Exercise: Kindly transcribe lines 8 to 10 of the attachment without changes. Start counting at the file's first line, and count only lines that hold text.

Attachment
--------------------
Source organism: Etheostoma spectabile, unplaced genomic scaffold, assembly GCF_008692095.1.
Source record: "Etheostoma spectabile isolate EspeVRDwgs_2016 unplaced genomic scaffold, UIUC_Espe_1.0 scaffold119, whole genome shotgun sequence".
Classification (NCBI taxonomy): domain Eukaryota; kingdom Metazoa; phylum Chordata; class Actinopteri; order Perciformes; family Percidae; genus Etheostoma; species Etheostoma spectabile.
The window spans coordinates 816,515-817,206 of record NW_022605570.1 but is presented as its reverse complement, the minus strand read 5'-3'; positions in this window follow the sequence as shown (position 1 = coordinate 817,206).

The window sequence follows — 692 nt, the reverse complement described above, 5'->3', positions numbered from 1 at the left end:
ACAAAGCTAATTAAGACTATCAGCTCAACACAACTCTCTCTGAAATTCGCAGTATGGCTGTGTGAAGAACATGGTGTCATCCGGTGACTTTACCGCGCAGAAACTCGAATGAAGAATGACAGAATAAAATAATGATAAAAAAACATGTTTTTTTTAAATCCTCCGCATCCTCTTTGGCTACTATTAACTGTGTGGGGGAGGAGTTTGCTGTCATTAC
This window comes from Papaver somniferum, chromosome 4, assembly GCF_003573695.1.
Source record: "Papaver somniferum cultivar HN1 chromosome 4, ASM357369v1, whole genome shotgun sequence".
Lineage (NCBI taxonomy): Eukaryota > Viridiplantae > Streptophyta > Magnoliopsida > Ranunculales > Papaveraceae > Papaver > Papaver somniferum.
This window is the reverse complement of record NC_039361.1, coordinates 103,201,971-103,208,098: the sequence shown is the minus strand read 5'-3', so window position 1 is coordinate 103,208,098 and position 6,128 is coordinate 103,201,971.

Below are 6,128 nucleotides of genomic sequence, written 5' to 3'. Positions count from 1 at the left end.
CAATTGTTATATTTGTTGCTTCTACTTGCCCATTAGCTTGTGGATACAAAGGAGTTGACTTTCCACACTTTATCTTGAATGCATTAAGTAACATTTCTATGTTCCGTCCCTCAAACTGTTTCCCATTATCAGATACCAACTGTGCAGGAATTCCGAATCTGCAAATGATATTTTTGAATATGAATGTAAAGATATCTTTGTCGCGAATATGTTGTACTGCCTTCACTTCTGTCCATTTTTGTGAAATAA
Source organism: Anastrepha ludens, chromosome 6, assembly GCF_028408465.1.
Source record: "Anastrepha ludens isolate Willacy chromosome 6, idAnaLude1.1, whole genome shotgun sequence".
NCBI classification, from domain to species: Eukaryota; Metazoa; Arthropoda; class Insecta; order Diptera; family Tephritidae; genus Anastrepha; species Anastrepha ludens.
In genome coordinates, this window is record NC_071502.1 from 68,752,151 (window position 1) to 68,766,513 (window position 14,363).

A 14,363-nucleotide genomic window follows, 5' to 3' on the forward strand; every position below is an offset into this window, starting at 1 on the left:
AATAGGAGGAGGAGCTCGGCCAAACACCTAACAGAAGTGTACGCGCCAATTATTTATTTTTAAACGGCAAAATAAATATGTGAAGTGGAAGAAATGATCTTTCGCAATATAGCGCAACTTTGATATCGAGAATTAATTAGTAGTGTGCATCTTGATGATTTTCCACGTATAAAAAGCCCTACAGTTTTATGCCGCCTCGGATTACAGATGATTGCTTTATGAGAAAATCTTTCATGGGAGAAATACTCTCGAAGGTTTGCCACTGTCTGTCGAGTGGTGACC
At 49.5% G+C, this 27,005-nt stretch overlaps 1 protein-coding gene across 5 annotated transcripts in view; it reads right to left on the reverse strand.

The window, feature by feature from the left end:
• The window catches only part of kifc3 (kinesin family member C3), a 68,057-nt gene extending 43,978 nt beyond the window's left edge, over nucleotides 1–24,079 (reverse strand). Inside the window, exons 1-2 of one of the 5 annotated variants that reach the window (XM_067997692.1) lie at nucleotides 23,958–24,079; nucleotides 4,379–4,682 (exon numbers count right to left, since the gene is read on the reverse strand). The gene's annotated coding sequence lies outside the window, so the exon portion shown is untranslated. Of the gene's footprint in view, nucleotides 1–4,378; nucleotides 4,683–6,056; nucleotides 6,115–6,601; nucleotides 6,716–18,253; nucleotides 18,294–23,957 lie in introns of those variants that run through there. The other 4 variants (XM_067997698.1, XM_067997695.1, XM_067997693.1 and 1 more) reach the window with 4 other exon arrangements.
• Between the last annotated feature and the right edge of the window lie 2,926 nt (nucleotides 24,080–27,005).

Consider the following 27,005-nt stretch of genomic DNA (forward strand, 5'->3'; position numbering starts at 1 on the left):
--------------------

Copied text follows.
Source record: "Papaver somniferum cultivar HN1 chromosome 4, ASM357369v1, whole genome shotgun sequence".
Lineage (NCBI taxonomy): Eukaryota > Viridiplantae > Streptophyta > Magnoliopsida > Ranunculales > Papaveraceae > Papaver > Papaver somniferum.
This window is the reverse complement of record NC_039361.1, coordinates 103,201,971-103,208,098: the sequence shown is the minus strand read 5'-3', so window position 1 is coordinate 103,208,098 and position 6,128 is coordinate 103,201,971.